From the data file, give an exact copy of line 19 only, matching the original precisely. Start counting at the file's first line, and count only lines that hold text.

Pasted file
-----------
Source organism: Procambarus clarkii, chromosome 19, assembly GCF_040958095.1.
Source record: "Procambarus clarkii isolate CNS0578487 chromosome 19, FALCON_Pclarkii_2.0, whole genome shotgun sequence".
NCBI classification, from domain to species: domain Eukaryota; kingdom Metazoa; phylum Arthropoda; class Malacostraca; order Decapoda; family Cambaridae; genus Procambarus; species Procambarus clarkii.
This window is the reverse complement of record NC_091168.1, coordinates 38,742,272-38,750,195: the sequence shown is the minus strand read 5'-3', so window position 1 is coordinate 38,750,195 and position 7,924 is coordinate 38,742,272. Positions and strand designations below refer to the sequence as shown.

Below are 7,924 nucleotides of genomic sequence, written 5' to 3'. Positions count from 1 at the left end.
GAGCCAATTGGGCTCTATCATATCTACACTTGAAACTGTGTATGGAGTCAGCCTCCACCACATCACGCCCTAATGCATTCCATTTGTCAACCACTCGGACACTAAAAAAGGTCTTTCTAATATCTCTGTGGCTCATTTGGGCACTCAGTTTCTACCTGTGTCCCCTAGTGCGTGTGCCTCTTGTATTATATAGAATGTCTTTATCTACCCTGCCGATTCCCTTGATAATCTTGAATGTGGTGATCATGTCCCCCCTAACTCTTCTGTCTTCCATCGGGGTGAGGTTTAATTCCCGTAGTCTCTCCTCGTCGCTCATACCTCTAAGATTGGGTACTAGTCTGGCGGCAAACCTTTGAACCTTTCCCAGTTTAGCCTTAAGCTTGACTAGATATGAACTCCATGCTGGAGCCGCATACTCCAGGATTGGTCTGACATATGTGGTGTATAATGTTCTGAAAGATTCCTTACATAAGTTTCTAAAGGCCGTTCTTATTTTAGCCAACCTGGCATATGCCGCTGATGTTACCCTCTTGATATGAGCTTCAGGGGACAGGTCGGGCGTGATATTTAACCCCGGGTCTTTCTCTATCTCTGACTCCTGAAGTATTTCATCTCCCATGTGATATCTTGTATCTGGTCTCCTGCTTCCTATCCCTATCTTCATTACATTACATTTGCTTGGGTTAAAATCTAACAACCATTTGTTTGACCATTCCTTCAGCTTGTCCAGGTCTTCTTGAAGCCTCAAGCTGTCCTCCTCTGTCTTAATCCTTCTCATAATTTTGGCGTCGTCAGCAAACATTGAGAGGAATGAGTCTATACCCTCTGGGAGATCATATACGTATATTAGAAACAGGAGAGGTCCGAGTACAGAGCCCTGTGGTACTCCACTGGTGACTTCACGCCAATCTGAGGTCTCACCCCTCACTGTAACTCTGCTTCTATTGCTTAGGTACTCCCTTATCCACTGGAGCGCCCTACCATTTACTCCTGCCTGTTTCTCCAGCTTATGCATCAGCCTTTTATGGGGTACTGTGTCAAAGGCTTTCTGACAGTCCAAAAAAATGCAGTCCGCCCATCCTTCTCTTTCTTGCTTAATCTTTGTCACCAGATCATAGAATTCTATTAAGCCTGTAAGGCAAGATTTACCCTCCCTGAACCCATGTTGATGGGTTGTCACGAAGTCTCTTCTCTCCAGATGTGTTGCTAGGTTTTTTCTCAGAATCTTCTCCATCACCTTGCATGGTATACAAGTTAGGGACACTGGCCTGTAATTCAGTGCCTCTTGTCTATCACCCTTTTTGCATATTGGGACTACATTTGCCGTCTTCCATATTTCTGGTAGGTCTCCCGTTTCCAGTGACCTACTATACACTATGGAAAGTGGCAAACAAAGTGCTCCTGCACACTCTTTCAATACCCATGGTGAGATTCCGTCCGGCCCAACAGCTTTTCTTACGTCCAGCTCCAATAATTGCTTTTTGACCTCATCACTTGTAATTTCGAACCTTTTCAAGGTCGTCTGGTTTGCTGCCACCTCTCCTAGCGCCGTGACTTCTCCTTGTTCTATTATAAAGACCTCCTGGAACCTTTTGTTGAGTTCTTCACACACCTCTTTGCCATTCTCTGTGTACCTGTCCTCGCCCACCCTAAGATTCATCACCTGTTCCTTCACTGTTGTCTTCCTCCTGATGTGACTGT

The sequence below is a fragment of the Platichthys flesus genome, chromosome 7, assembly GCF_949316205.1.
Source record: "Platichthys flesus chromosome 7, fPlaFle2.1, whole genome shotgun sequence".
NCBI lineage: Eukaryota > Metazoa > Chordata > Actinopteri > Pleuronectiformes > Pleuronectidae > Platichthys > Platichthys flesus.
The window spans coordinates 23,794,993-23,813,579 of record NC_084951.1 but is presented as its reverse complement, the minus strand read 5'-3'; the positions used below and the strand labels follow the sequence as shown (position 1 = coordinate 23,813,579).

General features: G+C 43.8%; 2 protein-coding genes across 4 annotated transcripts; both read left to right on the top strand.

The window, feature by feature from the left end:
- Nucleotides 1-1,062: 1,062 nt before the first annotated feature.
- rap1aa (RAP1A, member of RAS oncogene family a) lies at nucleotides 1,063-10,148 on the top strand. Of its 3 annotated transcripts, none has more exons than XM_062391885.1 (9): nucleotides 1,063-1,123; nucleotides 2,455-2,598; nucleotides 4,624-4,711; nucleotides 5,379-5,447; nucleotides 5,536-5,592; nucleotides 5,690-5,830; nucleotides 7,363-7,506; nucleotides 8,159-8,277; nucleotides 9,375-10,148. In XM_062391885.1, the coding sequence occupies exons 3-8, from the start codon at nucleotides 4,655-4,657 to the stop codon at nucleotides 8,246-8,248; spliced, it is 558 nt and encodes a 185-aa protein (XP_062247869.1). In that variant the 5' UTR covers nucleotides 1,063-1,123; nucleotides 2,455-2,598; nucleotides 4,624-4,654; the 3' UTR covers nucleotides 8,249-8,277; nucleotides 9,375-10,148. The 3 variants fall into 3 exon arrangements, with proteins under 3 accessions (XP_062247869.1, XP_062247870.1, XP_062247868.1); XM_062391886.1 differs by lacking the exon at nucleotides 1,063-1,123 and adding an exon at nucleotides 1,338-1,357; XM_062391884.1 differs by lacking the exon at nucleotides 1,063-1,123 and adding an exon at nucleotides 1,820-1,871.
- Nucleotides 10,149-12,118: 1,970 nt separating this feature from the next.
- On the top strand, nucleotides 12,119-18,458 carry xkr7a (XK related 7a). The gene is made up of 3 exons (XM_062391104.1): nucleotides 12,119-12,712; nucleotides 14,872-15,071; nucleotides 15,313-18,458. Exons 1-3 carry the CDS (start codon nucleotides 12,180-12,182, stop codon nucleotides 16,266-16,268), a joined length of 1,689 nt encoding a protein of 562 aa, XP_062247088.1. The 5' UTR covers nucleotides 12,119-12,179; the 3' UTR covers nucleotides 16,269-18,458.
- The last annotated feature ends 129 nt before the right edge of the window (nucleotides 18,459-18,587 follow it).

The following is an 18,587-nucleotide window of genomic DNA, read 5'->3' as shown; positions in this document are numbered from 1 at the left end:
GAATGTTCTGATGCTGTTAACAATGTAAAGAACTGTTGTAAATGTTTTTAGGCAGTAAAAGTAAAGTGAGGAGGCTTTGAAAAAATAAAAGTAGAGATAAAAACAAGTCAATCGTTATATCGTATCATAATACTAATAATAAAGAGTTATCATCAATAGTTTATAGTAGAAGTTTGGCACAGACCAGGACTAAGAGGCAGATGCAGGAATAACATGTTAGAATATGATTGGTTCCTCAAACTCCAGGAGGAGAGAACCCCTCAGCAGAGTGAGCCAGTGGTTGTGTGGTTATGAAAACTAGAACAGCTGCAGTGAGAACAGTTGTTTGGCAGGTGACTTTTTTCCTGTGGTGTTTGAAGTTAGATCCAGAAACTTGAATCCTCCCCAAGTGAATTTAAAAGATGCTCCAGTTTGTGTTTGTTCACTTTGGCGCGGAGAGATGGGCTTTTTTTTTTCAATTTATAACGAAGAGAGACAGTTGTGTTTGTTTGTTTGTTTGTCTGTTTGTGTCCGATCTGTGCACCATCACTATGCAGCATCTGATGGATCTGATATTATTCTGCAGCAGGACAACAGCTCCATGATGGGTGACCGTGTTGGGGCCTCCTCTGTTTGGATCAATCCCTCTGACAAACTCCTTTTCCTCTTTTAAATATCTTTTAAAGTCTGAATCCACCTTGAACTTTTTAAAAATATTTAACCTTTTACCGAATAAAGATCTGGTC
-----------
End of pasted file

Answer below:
GAATGTTCTGATGCTGTTAACAATGTAAAGAACTGTTGTAAATGTTTTTAGGCAGTAAAAGTAAAGTGAGGAGGCTTTGAAAAAATAAAAGTAGAGATAAAAACAAGTCAATCGTTATATCGTATCATAATACTAATAATAAAGAGTTATCATCAATAGTTTATAGTAGAAGTTTGGCACAGACCAGGACTAAGAGGCAGATGCAGGAATAACATGTTAGAATATGATTGGTTCCTCAAACTCCAGGAGGAGAGAACCCCTCAGCAGAGTGAGCCAGTGGTTGTGTGGTTATGAAAACTAGAACAGCTGCAGTGAGAACAGTTGTTTGGCAGGTGACTTTTTTCCTGTGGTGTTTGAAGTTAGATCCAGAAACTTGAATCCTCCCCAAGTGAATTTAAAAGATGCTCCAGTTTGTGTTTGTTCACTTTGGCGCGGAGAGATGGGCTTTTTTTTTTCAATTTATAACGAAGAGAGACAGTTGTGTTTGTTTGTTTGTTTGTCTGTTTGTGTCCGATCTGTGCACCATCACTATGCAGCATCTGATGGATCTGATATTATTCTGCAGCAGGACAACAGCTCCATGATGGGTGACCGTGTTGGGGCCTCCTCTGTTTGGATCAATCCCTCTGACAAACTCCTTTTCCTCTTTTAAATATCTTTTAAAGTCTGAATCCACCTTGAACTTTTTAAAAATATTTAACCTTTTACCGAATAAAGATCTGGTC